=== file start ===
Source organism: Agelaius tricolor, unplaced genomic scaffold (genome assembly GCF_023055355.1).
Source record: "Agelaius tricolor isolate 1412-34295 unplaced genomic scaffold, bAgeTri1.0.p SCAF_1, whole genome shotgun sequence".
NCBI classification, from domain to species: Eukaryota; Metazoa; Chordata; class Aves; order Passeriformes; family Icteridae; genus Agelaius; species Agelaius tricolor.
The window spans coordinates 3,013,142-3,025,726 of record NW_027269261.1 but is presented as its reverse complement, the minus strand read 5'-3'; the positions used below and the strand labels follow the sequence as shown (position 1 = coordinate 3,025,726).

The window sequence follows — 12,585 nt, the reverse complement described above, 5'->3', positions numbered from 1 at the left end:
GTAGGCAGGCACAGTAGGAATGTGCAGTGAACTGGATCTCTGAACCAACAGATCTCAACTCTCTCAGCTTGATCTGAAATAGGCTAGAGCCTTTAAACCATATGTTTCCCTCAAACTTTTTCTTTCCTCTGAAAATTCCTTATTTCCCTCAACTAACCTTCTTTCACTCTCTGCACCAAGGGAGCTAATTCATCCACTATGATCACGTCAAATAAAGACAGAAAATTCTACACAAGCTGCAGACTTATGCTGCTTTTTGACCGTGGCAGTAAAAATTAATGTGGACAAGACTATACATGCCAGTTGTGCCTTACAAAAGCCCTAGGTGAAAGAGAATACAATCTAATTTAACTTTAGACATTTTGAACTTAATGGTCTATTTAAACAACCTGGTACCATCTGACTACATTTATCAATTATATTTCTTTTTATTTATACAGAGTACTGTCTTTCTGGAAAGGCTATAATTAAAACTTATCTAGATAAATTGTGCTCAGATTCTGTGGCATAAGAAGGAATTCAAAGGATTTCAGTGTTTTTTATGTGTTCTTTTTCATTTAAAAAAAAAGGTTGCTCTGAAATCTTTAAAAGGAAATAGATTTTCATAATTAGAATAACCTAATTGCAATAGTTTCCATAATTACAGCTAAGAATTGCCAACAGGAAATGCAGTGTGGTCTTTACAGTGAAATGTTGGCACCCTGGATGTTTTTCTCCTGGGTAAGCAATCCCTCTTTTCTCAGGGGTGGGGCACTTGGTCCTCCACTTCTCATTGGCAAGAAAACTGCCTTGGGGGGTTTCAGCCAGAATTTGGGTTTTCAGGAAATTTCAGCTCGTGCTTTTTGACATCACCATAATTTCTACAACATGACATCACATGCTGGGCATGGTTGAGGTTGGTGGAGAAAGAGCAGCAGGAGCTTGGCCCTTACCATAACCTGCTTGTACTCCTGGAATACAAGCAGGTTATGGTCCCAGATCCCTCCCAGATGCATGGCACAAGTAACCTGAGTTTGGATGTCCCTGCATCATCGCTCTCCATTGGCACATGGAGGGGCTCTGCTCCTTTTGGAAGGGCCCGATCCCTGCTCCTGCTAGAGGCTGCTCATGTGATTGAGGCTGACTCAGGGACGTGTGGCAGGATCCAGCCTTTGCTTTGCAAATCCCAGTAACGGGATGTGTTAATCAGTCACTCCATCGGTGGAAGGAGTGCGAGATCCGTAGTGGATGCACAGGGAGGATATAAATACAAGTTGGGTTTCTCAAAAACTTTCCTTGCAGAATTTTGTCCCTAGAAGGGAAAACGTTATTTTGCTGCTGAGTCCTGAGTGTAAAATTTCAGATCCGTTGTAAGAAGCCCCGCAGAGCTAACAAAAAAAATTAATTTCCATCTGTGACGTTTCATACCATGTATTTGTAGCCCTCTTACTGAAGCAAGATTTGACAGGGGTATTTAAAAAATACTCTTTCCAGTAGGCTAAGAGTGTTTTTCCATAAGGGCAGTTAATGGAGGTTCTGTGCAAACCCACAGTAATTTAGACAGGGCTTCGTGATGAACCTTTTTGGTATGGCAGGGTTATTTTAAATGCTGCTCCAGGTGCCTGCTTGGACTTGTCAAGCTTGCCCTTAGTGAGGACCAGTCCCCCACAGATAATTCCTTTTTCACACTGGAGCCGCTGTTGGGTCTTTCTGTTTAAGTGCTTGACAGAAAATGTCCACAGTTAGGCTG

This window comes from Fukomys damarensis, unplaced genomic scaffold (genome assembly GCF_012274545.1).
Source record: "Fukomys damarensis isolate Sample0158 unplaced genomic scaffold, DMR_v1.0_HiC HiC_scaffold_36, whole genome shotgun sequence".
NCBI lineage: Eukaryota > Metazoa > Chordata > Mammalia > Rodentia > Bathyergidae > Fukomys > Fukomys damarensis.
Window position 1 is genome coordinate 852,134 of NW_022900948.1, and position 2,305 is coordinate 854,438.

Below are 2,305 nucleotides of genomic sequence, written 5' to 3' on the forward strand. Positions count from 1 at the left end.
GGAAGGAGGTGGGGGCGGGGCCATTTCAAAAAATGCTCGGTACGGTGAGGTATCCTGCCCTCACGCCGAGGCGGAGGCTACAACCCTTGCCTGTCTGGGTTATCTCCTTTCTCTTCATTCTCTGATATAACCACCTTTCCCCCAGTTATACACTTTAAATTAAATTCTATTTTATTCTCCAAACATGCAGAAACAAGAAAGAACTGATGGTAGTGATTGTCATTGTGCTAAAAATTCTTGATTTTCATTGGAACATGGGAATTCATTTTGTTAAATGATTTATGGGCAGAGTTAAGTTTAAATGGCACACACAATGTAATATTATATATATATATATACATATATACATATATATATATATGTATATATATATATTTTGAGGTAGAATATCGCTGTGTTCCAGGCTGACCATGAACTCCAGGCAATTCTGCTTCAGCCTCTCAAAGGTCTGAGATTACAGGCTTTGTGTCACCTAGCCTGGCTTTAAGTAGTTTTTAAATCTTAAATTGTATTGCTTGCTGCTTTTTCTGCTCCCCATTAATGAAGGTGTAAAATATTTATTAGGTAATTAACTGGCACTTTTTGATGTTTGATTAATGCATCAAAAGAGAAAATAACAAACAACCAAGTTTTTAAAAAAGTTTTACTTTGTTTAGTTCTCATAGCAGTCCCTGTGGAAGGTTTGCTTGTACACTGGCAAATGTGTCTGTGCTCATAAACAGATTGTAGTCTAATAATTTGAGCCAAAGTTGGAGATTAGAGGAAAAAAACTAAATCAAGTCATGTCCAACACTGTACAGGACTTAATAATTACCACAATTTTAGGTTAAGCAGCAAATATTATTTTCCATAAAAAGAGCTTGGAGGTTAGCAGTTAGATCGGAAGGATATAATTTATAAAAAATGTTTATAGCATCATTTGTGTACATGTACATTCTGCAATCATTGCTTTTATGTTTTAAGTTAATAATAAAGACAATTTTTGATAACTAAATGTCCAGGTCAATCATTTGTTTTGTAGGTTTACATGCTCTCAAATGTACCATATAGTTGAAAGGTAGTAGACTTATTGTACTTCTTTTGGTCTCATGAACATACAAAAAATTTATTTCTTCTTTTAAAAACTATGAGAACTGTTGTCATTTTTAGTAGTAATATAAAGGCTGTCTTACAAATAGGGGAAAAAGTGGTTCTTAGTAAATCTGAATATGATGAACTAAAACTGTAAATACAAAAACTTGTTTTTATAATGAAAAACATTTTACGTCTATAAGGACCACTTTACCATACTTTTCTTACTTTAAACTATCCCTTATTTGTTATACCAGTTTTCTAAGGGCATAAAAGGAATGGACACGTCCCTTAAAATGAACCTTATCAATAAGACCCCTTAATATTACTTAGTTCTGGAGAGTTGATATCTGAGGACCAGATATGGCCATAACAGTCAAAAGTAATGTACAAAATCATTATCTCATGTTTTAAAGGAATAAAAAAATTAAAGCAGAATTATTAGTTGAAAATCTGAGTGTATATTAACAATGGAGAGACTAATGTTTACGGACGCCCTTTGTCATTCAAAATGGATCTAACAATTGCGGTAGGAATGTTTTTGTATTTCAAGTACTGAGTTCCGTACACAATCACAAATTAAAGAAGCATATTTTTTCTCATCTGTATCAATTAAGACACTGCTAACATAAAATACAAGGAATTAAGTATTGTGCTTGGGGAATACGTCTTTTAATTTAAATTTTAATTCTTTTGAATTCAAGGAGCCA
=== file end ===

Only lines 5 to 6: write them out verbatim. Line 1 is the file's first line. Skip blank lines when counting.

The window sequence follows — 12,585 nt, the reverse complement described above, 5'->3', positions numbered from 1 at the left end:
GTAGGCAGGCACAGTAGGAATGTGCAGTGAACTGGATCTCTGAACCAACAGATCTCAACTCTCTCAGCTTGATCTGAAATAGGCTAGAGCCTTTAAACCATATGTTTCCCTCAAACTTTTTCTTTCCTCTGAAAATTCCTTATTTCCCTCAACTAACCTTCTTTCACTCTCTGCACCAAGGGAGCTAATTCATCCACTATGATCACGTCAAATAAAGACAGAAAATTCTACACAAGCTGCAGACTTATGCTGCTTTTTGACCGTGGCAGTAAAAATTAATGTGGACAAGACTATACATGCCAGTTGTGCCTTACAAAAGCCCTAGGTGAAAGAGAATACAATCTAATTTAACTTTAGACATTTTGAACTTAATGGTCTATTTAAACAACCTGGTACCATCTGACTACATTTATCAATTATATTTCTTTTTATTTATACAGAGTACTGTCTTTCTGGAAAGGCTATAATTAAAACTTATCTAGATAAATTGTGCTCAGATTCTGTGGCATAAGAAGGAATTCAAAGGATTTCAGTGTTTTTTATGTGTTCTTTTTCATTTAAAAAAAAAGGTTGCTCTGAAATCTTTAAAAGGAAATAGATTTTCATAATTAGAATAACCTAATTGCAATAGTTTCCATAATTACAGCTAAGAATTGCCAACAGGAAATGCAGTGTGGTCTTTACAGTGAAATGTTGGCACCCTGGATGTTTTTCTCCTGGGTAAGCAATCCCTCTTTTCTCAGGGGTGGGGCACTTGGTCCTCCACTTCTCATTGGCAAGAAAACTGCCTTGGGGGGTTTCAGCCAGAATTTGGGTTTTCAGGAAATTTCAGCTCGTGCTTTTTGACATCACCATAATTTCTACAACATGACATCACATGCTGGGCATGGTTGAGGTTGGTGGAGAAAGAGCAGCAGGAGCTTGGCCCTTACCATAACCTGCTTGTACTCCTGGAATACAAGCAGGTTATGGTCCCAGATCCCTCCCAGATGCATGGCACAAGTAACCTGAGTTTGGATGTCCCTGCATCATCGCTCTCCATTGGCACATGGAGGGGCTCTGCTCCTTTTGGAAGGGCCCGATCCCTGCTCCTGCTAGAGGCTGCTCATGTGATTGAGGCTGACTCAGGGACGTGTGGCAGGATCCAGCCTTTGCTTTGCAAATCCCAGTAACGGGATGTGTTAATCAGTCACTCCATCGGTGGAAGGAGTGCGAGATCCGTAGTGGATGCACAGGGAGGATATAAATACAAGTTGGGTTTCTCAAAAACTTTCCTTGCAGAATTTTGTCCCTAGAAGGGAAAACGTTATTTTGCTGCTGAGTCCTGAGTGTAAAATTTCAGATCCGTTGTAAGAAGCCCCGCAGAGCTAACAAAAAAAATTAATTTCCATCTGTGACGTTTCATACCATGTATTTGTAGCCCTCTTACTGAAGCAAGATTTGACAGGGGTATTTAAAAAATACTCTTTCCAGTAGGCTAAGAGTGTTTTTCCATAAGGGCAGTTAATGGAGGTTCTGTGCAAACCCACAGTAATTTAGACAGGGCTTCGTGATGAACCTTTTTGGTATGGCAGGGTTATTTTAAATGCTGCTCCAGGTGCCTGCTTGGACTTGTCAAGCTTGCCCTTAGTGAGGACCAGTCCCCCACAGATAATTCCTTTTTCACACTGGAGCCGCTGTTGGGTCTTTCTGTTTAAGTGCTTGACAGAAAATGTCCACAGTTAGGCTG